One piece of advice I got from an old boss of mine that has always stuck with me was, "Never just get off your horse at the end of the day. When you ride up to the barn and just get off, you're teaching him (and you), to be lax, that the barn is his safe place and he can behave anyway he likes. Either get off him a ways before you get to the barn, or ask him to perform a little."
Since then, depending on the horse and the level he is at at the time, I always ask for a little something before I get off and put him up for the day. This horse is in the two-rein, so I ask him for a little more than I would a colt that's in the snaffle bit. Because this horse knows more, I ask more of him before I put him up for the day. I normally ask him to turn around slowly and correctly both directions, and then ask him for the same turn around, just a little bit faster. I also ask for a smooth and correct back up before I get off. If I was on one of my snaffle bitters, I'd probably ask them to step over their hip, give at the poll, and play around with placing their feet anywhere I ask with the lightest amount of pressure possible.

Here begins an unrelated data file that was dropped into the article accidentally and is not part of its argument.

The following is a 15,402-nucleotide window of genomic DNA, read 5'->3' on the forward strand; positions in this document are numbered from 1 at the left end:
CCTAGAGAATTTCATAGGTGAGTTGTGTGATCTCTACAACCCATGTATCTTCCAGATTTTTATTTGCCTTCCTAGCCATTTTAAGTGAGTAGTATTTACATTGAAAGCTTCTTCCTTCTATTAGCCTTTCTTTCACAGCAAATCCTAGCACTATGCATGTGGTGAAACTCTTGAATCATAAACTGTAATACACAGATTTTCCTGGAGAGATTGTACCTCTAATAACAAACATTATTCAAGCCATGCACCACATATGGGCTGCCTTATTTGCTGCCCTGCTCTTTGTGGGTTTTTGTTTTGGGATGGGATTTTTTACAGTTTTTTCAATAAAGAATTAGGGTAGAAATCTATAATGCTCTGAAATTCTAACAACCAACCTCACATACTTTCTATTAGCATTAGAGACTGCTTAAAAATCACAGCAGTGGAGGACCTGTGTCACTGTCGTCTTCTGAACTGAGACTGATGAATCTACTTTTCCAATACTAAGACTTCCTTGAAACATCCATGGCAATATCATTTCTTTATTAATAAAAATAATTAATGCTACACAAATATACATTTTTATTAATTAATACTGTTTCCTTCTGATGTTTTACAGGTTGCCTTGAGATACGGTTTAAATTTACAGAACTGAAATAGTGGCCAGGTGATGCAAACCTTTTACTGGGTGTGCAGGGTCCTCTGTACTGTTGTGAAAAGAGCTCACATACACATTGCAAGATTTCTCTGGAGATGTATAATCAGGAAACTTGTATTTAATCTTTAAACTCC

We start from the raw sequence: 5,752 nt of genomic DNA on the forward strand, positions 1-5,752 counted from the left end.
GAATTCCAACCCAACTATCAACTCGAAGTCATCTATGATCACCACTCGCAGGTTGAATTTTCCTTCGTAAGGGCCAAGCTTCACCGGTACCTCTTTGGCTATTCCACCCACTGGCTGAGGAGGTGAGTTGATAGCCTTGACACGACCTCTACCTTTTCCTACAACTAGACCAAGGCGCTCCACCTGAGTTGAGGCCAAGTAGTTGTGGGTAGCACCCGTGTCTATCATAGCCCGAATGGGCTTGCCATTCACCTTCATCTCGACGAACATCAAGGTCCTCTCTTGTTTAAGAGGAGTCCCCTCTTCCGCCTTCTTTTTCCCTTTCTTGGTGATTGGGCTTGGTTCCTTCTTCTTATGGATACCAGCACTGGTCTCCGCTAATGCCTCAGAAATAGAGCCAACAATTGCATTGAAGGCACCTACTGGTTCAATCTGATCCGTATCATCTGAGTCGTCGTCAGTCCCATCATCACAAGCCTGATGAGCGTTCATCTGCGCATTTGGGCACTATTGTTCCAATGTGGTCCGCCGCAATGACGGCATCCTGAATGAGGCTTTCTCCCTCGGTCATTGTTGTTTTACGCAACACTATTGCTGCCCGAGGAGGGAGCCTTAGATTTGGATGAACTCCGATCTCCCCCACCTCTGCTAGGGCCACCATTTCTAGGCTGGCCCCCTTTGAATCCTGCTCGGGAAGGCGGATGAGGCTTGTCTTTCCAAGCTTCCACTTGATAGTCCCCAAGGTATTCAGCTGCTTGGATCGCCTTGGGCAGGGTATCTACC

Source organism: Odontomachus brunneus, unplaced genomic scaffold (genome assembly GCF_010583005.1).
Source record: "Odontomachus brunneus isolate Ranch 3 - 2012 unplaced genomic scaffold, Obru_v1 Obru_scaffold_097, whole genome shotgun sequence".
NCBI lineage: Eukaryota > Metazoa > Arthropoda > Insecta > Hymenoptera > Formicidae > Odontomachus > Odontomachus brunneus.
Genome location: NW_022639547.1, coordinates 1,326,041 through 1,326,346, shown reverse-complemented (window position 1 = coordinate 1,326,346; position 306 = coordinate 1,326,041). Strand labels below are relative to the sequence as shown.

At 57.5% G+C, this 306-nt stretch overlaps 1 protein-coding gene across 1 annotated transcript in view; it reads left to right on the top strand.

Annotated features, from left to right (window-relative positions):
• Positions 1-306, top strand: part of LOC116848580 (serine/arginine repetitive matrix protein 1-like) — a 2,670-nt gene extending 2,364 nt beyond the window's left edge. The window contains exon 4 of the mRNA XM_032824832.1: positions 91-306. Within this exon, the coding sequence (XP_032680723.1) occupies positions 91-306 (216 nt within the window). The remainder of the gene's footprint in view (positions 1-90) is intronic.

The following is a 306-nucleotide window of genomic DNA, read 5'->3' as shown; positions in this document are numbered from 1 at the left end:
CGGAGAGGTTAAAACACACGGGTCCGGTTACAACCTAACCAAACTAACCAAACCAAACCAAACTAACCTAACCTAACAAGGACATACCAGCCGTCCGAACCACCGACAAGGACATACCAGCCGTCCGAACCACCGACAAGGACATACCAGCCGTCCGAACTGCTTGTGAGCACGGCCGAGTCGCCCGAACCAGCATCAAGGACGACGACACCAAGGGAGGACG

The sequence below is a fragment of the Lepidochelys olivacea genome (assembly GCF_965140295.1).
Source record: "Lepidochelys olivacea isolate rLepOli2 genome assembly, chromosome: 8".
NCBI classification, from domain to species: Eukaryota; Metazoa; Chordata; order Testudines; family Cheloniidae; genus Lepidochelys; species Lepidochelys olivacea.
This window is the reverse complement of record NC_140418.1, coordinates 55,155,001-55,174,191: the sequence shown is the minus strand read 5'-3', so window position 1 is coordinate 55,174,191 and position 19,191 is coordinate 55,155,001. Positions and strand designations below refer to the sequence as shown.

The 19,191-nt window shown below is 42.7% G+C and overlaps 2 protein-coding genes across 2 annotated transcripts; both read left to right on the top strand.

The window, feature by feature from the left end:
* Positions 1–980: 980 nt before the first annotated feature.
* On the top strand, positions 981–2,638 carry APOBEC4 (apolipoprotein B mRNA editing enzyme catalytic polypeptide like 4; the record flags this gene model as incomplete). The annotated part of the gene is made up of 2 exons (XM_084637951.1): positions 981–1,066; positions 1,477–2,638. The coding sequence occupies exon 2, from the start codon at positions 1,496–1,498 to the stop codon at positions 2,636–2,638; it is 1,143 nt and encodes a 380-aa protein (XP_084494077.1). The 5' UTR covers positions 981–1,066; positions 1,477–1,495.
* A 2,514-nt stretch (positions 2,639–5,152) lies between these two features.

This has really helped me out with keeping my horses free from being barn sour, staying sharp, and keeping their weight shifted towards the back, even when they're "done for the day."
I hope this is something you all experiment with if you're not already!
xo xo Liz